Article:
The cost-effectiveness of improving malaria home management: shopkeeper training in rural Kenya.
Goodman CA., Mutemi WM., Baya EK., Willetts A., Marsh V.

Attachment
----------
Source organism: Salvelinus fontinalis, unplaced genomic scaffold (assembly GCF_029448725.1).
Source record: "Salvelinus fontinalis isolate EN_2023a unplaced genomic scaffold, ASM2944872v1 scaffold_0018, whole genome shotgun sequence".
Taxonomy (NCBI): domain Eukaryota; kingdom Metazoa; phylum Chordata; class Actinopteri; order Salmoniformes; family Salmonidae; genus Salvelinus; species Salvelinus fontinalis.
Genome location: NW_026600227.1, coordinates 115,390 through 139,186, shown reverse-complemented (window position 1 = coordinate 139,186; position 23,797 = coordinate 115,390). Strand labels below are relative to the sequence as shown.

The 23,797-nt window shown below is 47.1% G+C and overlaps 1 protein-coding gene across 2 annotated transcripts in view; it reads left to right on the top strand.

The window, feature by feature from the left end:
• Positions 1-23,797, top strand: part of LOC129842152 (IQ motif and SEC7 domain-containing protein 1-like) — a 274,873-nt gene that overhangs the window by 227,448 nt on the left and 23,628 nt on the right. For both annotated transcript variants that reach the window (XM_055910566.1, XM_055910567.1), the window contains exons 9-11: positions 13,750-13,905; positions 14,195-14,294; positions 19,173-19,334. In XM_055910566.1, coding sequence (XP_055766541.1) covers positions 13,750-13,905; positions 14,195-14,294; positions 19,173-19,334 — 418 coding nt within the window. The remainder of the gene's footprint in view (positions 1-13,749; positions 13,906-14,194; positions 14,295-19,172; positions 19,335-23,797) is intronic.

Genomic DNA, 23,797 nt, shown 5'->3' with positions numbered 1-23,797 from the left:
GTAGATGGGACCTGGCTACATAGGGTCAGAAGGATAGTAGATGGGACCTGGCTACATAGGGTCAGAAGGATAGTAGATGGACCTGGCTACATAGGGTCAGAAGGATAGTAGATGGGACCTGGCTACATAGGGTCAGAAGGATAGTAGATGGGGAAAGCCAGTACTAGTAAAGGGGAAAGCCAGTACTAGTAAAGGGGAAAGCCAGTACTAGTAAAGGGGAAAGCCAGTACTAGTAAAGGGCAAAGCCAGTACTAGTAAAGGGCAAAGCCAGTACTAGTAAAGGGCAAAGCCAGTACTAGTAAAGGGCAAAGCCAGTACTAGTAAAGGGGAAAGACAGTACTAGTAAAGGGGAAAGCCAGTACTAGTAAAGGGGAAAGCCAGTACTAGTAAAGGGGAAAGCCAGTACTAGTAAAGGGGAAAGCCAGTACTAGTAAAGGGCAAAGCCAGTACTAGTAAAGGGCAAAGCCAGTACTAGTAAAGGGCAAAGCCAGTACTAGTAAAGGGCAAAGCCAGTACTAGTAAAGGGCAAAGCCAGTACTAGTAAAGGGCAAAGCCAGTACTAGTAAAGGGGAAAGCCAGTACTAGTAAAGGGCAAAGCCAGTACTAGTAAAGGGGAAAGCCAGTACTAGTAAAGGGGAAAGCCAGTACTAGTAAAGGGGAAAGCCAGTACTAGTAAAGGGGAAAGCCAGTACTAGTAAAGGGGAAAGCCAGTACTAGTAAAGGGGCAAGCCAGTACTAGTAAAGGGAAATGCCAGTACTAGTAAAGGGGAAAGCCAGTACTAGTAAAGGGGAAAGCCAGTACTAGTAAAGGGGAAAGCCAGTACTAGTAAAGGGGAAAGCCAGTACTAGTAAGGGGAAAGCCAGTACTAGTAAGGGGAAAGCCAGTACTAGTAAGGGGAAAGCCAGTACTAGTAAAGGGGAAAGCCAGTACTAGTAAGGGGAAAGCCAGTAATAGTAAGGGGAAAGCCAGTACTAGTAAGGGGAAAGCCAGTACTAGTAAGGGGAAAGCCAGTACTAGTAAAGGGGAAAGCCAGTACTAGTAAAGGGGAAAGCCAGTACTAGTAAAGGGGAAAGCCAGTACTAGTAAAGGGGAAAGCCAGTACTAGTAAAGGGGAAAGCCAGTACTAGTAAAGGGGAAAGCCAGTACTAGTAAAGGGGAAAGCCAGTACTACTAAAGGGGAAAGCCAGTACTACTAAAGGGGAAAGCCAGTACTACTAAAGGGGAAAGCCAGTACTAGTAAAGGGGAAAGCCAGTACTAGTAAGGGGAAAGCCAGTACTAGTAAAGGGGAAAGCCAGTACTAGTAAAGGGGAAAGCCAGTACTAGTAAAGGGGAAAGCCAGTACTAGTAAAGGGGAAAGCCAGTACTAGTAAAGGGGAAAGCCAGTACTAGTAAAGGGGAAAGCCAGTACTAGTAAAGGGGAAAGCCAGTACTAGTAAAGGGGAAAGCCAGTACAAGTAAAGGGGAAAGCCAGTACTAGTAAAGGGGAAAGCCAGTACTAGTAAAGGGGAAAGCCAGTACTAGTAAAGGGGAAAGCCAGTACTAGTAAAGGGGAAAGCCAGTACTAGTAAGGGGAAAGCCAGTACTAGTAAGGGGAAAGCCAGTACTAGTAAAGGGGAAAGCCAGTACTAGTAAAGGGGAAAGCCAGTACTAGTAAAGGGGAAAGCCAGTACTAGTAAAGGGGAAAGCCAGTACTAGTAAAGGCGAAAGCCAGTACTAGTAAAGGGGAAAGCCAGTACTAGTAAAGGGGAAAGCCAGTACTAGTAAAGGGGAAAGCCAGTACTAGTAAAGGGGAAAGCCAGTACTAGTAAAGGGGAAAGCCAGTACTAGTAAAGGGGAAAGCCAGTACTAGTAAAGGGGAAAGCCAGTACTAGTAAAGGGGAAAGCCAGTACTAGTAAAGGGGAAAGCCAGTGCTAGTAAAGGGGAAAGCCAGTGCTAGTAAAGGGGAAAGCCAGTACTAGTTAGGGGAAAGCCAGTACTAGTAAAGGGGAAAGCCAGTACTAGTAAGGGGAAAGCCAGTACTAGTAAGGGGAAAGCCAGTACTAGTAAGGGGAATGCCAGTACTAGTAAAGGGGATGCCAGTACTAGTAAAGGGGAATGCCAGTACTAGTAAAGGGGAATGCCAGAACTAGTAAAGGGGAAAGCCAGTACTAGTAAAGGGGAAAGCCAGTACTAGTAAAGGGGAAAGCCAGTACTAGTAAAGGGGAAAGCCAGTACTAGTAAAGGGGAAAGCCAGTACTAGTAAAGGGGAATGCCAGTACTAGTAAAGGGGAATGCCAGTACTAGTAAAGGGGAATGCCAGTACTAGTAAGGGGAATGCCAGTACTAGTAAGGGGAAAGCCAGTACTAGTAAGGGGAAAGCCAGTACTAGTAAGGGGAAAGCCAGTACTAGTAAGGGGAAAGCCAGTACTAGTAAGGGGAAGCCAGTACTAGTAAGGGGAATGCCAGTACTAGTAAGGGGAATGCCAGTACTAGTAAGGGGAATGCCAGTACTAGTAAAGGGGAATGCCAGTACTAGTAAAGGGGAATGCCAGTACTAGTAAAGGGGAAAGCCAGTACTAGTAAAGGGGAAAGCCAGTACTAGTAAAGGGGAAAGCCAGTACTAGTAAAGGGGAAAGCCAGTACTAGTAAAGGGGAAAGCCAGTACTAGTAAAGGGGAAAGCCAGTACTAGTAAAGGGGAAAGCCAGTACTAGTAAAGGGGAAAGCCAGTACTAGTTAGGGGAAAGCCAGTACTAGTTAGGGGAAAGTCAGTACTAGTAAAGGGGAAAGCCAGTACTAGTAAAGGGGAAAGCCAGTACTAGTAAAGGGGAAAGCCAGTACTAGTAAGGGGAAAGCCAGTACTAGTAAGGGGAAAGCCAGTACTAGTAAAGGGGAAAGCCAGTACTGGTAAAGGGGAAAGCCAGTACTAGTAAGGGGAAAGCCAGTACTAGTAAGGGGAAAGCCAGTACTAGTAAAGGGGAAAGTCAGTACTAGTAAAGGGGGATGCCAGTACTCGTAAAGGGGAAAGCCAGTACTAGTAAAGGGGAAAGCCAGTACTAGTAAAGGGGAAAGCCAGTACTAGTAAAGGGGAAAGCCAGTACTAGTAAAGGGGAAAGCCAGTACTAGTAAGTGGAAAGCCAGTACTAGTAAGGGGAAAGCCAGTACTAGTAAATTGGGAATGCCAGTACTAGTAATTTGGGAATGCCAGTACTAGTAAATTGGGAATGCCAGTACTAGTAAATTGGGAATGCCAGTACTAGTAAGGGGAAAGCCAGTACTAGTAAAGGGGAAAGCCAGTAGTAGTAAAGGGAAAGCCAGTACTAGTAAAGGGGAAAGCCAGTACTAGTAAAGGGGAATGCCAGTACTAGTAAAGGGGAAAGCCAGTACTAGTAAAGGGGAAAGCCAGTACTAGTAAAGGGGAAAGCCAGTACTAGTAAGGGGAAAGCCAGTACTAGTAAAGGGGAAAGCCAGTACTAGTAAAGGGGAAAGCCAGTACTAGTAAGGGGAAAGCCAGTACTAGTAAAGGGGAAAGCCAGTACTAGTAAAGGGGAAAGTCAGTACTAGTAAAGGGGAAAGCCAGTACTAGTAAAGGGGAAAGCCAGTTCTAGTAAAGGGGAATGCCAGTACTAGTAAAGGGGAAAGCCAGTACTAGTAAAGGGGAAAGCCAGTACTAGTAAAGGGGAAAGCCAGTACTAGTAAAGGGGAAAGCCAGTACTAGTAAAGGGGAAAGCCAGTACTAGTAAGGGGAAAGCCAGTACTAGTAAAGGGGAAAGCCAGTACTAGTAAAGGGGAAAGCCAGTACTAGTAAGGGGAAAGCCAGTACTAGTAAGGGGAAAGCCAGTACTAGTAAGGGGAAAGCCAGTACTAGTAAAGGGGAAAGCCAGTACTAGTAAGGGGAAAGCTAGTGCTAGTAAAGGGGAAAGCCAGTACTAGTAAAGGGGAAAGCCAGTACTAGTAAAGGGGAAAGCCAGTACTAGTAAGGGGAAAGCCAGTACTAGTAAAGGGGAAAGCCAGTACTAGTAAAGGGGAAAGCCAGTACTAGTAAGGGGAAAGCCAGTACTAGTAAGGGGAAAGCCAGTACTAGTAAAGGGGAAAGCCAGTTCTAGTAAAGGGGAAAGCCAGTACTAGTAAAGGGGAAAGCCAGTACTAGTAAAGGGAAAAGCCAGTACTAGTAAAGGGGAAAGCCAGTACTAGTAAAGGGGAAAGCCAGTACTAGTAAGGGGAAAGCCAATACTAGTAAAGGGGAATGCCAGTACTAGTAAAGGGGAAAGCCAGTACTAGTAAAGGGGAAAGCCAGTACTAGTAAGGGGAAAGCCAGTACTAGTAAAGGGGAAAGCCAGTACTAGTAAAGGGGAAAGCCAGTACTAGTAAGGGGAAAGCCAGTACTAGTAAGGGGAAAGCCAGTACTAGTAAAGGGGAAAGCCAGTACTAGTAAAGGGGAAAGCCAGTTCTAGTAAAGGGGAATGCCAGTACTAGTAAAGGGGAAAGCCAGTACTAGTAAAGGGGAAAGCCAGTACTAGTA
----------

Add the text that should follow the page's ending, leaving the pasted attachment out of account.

Home management is a very common approach to the treatment of illnesses such as malaria, acute respiratory infections, tuberculosis, diarrhoea and sexually transmitted infections, frequently through over-the-counter purchase of drugs from shops. Inappropriate drugs and doses are often obtained, but interventions to improve treatment quality are rare. An educational programme for general shopkeepers and communities in Kilifi District, rural Kenya was associated with major improvements in the use of over-the-counter anti-malarial drugs for childhood fevers. The two main components were workshop training for drug retailers and community information activities, with impact maintained through on-going refresher training, monitoring and community mobilization. This paper presents the cost and cost-effectiveness of the programme in terms of additional appropriately treated cases, evaluating both its measured cost-effectiveness in the first area of implementation (early implementation phase) and the estimated cost-effectiveness of the programme recommended for district-level implementation (recommended district programme). The proportion of shop-treated childhood fevers receiving an adequate amount of a recommended antimalarial rose from 2% to 15% in the early implementation phase, at an economic cost of 4.00 US dollars per additional appropriately treated case (2000 US dollars). If the same impact were achieved through the recommended district programme, the economic cost per additional appropriately treated case would be 0.84 US dollars, varying between 0.37 US dollars and 1.36 US dollars in the sensitivity analysis. As with most educational approaches, the programme carries a relatively high initial financial cost, of 11,477 US dollars (0.02 per capita US dollars) for the development phase and 81,450 US dollars (0.17 per capita US dollars) for the set up year, which would be particularly suitable for donor funding, while the annual costs of 18,129 US dollars (0.04 per capita US dollars) thereafter could be contained within the budget of a typical District. To reach the Abuja target of 60% of those suffering from malaria in sub-Saharan Africa having access to affordable and appropriate treatment within 24 hours, improvements in community-based malaria treatment are urgently required. From these results, policymakers can estimate costs for district-scale shopkeeper training programmes, and will be able to assess their relative cost-effectiveness as comparable evaluations become available from home management interventions in the future. Extrapolation of the results using a simple decision tree model to estimate the cost per DALY averted indicates that the intervention is likely to be considered highly cost-effective in comparison with standard benchmarks for interventions in low-income countries.